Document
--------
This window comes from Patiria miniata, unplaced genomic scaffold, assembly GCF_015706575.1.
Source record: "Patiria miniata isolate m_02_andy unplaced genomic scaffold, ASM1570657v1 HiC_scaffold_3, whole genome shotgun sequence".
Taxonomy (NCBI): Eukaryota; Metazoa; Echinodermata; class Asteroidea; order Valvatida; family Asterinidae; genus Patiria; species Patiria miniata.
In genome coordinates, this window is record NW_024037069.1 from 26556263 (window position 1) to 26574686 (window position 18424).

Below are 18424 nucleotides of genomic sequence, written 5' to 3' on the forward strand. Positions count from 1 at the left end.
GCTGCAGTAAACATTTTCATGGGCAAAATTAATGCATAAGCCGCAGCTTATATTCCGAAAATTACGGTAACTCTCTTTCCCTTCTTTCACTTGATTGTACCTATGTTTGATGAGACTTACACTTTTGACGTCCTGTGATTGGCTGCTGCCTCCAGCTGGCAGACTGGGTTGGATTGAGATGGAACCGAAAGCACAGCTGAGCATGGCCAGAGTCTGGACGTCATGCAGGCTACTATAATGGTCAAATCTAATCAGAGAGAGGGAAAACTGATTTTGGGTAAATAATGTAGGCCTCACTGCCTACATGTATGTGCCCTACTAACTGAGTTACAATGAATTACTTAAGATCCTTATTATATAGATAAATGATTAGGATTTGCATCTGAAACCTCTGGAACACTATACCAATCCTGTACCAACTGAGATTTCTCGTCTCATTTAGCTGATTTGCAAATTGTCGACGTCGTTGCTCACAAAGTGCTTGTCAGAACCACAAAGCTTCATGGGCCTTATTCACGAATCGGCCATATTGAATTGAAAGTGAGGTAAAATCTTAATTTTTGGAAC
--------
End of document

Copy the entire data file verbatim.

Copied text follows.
This window comes from Patiria miniata, unplaced genomic scaffold, assembly GCF_015706575.1.
Source record: "Patiria miniata isolate m_02_andy unplaced genomic scaffold, ASM1570657v1 HiC_scaffold_3, whole genome shotgun sequence".
Taxonomy (NCBI): Eukaryota; Metazoa; Echinodermata; class Asteroidea; order Valvatida; family Asterinidae; genus Patiria; species Patiria miniata.
In genome coordinates, this window is record NW_024037069.1 from 26556263 (window position 1) to 26574686 (window position 18424).

Below are 18424 nucleotides of genomic sequence, written 5' to 3' on the forward strand. Positions count from 1 at the left end.
GCTGCAGTAAACATTTTCATGGGCAAAATTAATGCATAAGCCGCAGCTTATATTCCGAAAATTACGGTAACTCTCTTTCCCTTCTTTCACTTGATTGTACCTATGTTTGATGAGACTTACACTTTTGACGTCCTGTGATTGGCTGCTGCCTCCAGCTGGCAGACTGGGTTGGATTGAGATGGAACCGAAAGCACAGCTGAGCATGGCCAGAGTCTGGACGTCATGCAGGCTACTATAATGGTCAAATCTAATCAGAGAGAGGGAAAACTGATTTTGGGTAAATAATGTAGGCCTCACTGCCTACATGTATGTGCCCTACTAACTGAGTTACAATGAATTACTTAAGATCCTTATTATATAGATAAATGATTAGGATTTGCATCTGAAACCTCTGGAACACTATACCAATCCTGTACCAACTGAGATTTCTCGTCTCATTTAGCTGATTTGCAAATTGTCGACGTCGTTGCTCACAAAGTGCTTGTCAGAACCACAAAGCTTCATGGGCCTTATTCACGAATCGGCCATATTGAATTGAAAGTGAGGTAAAATCTTAATTTTTGGAAC